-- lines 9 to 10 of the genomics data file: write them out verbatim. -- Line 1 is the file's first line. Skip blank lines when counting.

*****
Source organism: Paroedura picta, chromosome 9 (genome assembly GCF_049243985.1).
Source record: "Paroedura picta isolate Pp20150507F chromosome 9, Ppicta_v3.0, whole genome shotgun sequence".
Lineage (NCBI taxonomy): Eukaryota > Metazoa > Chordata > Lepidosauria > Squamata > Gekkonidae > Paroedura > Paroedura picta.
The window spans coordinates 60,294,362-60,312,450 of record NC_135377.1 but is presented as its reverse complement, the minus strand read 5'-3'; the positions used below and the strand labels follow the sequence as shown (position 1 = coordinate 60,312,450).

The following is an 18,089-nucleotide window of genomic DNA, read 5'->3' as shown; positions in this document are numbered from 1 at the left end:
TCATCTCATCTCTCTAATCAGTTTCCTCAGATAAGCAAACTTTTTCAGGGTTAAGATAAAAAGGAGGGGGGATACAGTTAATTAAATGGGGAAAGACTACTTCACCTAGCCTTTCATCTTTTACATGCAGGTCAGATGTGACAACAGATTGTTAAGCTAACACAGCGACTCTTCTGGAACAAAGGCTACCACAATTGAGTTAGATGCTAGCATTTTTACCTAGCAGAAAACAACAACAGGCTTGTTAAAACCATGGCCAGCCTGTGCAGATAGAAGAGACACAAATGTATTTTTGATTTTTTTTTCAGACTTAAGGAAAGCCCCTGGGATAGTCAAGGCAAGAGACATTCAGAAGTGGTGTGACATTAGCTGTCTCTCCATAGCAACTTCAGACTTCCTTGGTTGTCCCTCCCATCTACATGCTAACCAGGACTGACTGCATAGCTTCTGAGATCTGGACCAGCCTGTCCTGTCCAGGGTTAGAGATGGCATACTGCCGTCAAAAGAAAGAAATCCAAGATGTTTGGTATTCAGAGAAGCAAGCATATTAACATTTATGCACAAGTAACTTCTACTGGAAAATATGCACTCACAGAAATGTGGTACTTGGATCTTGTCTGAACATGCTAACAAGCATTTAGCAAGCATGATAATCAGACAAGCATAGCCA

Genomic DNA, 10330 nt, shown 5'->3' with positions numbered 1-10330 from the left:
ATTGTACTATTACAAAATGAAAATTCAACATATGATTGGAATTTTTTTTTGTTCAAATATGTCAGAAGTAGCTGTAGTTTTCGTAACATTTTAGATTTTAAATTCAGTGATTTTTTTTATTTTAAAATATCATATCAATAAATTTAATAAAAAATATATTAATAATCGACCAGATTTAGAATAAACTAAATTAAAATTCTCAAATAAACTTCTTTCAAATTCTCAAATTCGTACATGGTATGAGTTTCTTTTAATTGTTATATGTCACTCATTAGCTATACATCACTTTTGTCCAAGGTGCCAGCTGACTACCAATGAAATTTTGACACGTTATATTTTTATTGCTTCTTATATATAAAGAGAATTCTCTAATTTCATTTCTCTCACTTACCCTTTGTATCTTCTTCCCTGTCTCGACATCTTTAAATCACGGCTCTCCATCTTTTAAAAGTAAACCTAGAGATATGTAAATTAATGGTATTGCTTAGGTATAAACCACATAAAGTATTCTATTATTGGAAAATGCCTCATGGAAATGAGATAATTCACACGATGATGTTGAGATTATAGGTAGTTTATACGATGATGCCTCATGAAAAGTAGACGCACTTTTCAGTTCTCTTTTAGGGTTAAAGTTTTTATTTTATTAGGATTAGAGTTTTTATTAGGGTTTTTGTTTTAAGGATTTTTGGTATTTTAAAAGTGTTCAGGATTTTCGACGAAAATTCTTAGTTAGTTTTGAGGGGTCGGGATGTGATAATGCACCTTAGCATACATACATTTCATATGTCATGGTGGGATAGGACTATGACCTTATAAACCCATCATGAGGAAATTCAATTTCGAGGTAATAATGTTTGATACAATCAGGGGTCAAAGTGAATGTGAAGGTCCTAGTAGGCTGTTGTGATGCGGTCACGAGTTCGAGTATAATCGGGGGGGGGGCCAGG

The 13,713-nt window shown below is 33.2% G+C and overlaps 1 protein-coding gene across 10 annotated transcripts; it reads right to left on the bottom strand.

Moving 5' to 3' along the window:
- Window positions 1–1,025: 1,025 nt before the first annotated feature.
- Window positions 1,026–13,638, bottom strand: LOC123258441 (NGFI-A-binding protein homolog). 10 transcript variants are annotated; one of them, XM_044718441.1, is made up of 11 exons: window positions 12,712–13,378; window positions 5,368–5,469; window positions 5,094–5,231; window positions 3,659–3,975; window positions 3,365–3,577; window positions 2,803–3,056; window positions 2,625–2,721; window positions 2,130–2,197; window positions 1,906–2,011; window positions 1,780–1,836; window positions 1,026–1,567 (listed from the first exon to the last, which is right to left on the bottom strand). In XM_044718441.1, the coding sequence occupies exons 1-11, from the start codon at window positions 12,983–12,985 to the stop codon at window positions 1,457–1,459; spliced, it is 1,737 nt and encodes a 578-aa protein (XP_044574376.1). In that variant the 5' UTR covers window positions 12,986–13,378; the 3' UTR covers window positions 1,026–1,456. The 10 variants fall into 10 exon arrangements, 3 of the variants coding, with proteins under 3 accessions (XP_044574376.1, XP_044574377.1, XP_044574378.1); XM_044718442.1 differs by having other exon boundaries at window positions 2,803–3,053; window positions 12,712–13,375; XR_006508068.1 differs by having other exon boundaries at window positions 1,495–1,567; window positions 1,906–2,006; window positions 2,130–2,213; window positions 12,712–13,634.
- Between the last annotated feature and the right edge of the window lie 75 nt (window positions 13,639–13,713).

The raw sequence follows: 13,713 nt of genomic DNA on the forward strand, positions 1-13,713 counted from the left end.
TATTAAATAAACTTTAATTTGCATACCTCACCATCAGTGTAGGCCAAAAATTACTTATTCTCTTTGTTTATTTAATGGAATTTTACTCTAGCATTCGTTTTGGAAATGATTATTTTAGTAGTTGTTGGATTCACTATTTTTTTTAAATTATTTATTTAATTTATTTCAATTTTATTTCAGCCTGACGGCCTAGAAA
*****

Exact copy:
The 13,713-nt window shown below is 33.2% G+C and overlaps 1 protein-coding gene across 10 annotated transcripts; it reads right to left on the bottom strand.

Moving 5' to 3' along the window: